The art of PRofessionally and effectively networking

A note from Jeff Morosoff: Hofstra Honors College students in my PR Fundamentals class are required to submit guest blog posts throughout the semester. The following was written by public relations sophomore Nathalie Salazar.  For my regular post, keep scrolling after the guest column.

Nathalie Salazar

Nathalie Salazar

Networking is an important aspect of any professional’s life, especially public relations professionals. Our job consists of communicating and building relationships with others. However, the question is whether you, as a public relations professional or an aspiring one, can network effectively.

Hofstra’s PRSSA chapter recently hosted a networking how-to at which PR Professor Laurie Bloom presented “Start Networking in 5 Easy Steps!”—an introduction to effective networking.

The first step is all about whom you know. “Think about the people you know: friends, college classmates, professors, your parents and their friends,” said Bloom.  These are your connections.  Beginning with already established relationships can help you get your foot in the door.

The second step is “Step Out!”  You have to put yourself out there by looking for opportunities to network.  Attending programs or conferences and joining organizations are great ways to begin networking among the professional field.  For example, PRSSA is holding a Networking Dinner on Thursday, November 14 at 7 p.m. in the Student Center Plaza Room.  Attending events like this can help you begin making connections and gathering contacts for internships or job opportunities.

The third is “Do Your Homework!”  When networking, it is always important to know with whom you are networking.  Find as much out about the organizations you want to join and if you attend a program or conference, research the professionals who will be there.  Being well-informed will help you connect effectively.

The fourth step is “Prepare and Practice your Elevator Speech,” meaning, if you walk into an elevator and happen to run into a well-established professional who could possibly be your ticket to an internship or job, what will you say?  It’s crucial to prepare and practice a short and effective summary of who you are and what your goals are.  In an elevator speech, “think about what is most important for you to convey,” said Bloom.  Have a key message and deliver it effectively when networking with professionals.  Be concise and clear.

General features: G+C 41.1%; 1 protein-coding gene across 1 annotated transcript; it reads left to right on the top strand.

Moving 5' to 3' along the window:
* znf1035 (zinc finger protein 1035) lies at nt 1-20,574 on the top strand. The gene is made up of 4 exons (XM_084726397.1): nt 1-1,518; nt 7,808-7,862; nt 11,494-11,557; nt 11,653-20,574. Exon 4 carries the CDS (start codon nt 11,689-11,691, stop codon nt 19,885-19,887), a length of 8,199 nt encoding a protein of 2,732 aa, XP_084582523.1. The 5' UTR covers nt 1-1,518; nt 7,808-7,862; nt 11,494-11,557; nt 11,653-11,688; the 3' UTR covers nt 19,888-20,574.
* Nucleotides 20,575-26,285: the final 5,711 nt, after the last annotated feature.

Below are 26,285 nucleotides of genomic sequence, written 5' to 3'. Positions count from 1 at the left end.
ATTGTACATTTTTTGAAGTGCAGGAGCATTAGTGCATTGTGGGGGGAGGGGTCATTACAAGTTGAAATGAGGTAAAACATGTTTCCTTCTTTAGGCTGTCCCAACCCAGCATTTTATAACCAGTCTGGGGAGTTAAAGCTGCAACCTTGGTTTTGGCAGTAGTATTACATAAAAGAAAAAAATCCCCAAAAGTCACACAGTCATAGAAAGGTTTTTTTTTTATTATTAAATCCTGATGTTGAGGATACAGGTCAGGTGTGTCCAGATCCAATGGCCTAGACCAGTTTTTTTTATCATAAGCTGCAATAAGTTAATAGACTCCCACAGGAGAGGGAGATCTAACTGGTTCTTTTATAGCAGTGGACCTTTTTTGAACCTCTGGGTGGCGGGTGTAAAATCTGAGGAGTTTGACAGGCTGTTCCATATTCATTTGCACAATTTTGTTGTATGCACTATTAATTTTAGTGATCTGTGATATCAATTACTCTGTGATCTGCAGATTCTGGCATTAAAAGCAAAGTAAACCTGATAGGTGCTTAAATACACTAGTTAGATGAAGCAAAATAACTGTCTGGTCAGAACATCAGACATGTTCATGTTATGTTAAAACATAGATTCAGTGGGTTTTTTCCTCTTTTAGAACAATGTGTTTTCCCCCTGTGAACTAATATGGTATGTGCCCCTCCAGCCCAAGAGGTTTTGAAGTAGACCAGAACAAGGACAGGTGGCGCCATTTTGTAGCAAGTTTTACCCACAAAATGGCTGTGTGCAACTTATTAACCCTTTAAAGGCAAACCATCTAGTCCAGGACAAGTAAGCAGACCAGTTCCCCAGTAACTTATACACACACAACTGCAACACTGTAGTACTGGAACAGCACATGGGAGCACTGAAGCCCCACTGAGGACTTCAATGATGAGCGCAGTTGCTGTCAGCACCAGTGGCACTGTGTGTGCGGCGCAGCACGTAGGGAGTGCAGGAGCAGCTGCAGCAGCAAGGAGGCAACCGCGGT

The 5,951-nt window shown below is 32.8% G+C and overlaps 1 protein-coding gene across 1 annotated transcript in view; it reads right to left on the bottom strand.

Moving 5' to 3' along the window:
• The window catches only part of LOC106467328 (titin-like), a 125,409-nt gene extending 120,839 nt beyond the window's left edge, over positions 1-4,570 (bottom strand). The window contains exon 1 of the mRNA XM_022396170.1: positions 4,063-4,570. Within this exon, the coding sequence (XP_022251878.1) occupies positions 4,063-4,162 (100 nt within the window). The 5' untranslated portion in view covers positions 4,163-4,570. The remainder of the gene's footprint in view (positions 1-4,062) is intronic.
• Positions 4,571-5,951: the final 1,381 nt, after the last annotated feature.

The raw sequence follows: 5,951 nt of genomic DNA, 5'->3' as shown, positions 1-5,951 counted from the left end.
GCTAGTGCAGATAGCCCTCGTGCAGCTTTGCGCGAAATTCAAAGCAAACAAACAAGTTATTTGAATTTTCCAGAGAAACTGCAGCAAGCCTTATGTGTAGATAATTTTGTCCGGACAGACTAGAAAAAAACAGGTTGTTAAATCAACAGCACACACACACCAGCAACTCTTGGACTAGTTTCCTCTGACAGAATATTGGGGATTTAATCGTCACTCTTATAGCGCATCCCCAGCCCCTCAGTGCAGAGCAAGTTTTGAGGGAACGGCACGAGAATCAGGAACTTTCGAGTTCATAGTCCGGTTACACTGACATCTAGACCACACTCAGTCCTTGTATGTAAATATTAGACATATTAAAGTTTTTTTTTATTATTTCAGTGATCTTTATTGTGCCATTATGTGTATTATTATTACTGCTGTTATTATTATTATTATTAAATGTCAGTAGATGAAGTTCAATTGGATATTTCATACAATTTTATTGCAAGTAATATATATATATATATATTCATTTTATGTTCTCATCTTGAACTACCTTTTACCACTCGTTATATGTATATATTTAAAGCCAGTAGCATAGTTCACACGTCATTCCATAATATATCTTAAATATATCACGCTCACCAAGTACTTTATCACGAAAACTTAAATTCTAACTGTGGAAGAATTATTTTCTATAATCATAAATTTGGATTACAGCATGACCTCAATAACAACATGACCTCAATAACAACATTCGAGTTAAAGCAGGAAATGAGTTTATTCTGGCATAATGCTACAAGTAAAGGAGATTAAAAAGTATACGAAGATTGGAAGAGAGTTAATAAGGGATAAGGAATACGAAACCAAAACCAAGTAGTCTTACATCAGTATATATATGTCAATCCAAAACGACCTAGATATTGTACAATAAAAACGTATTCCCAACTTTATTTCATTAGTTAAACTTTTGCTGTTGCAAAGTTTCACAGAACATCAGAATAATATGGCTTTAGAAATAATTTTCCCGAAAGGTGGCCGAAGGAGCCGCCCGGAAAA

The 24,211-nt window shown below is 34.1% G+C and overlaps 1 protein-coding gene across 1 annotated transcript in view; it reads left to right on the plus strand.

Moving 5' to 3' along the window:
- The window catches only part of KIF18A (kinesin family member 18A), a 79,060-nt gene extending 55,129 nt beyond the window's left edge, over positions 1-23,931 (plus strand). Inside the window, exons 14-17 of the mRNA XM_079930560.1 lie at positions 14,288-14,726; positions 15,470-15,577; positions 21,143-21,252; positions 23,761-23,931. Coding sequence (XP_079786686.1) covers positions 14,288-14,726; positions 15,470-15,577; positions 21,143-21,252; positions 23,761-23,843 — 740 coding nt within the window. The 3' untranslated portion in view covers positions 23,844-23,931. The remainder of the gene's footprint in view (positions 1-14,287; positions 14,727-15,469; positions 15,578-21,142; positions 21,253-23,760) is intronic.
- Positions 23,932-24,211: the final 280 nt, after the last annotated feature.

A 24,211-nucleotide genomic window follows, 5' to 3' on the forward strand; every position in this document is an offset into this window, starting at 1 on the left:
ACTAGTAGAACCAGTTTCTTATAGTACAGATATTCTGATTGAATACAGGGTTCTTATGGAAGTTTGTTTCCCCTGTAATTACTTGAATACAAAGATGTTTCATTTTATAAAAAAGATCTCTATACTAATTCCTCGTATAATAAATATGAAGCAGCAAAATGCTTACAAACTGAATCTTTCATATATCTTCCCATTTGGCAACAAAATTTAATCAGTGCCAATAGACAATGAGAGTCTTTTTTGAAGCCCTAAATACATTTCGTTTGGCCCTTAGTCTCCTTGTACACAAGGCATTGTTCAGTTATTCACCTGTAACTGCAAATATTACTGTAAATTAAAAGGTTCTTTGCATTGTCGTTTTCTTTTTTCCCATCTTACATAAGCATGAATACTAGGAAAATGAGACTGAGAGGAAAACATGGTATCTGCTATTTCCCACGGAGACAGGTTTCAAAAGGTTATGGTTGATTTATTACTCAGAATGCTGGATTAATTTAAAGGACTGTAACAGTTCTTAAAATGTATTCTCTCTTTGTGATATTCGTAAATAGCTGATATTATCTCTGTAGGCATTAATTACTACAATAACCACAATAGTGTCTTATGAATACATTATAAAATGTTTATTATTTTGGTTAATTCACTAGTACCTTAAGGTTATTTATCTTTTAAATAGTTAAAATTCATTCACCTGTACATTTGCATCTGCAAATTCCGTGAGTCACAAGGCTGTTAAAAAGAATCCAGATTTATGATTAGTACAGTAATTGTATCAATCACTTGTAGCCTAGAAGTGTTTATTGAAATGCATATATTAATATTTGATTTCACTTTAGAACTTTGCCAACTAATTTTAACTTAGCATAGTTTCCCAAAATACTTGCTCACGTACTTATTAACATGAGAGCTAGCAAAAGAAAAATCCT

The fifth and final step is “Follow Up and Follow Through.” Effective networkers find a way to turn their contacts into real connections. “Ask if you can send a resume, call for an appointment…talk more over coffee,” said Bloom.  During the first point of contact, nothing ever really happens besides an exchange of numbers or e-mail addresses.  For this reason, the follow up is crucial in making a connection—and follow through with what you say you will do! “Most people do not!” noted Bloom.

Every professional networks.  But effective networking is what will set a professional apart from the rest.

What are your thoughts on networking?  What has worked for you and what hasn’t?  Successes?  Failures?  Do you have any tips you’d like to share?

 

10 thoughts on “The art of PRofessionally and effectively networking

  1. Jeremy Epstein

    These are great tips. I will definitely utilize them the next time that I find myself in a networking situation! A scenario can arise at any moment where you can run into the right person and you should be prepared. Simple courtesies really do go a long way and are underutilized in our current society. To conclude, these tips were very helpful

    Reply
  2. kielym856

    These are a lot of great tips, and some that I never even thought about! I really like the elevator tip. Sometimes small talk is just small talk. Having your thoughts organized and prepared can really be beneficial. Not just in elevators, but in any type of run-in situation. It’s good to have a short little speech about yourself ready to fire. I find that just being social in general is a good way to network. I work at a restaurant and simply by being social and chatting with my customers, I have found many opportunities, connections, and received many business cards simply from being willing to be personable.

    Reply
  3. Brenna O'Shea

    This is a great post. I recently attended the networking event this past Thursday and I thought it went well and was rather helpful. It’s important to gain as many contacts and connections as you can, especially in the PR industry. It can’t hurt to introduce yourself to representives at networking events. It’s also importantl to ask questions and to hear what companies look for in their employees.

    Reply
  4. Rachel Tom-Quinn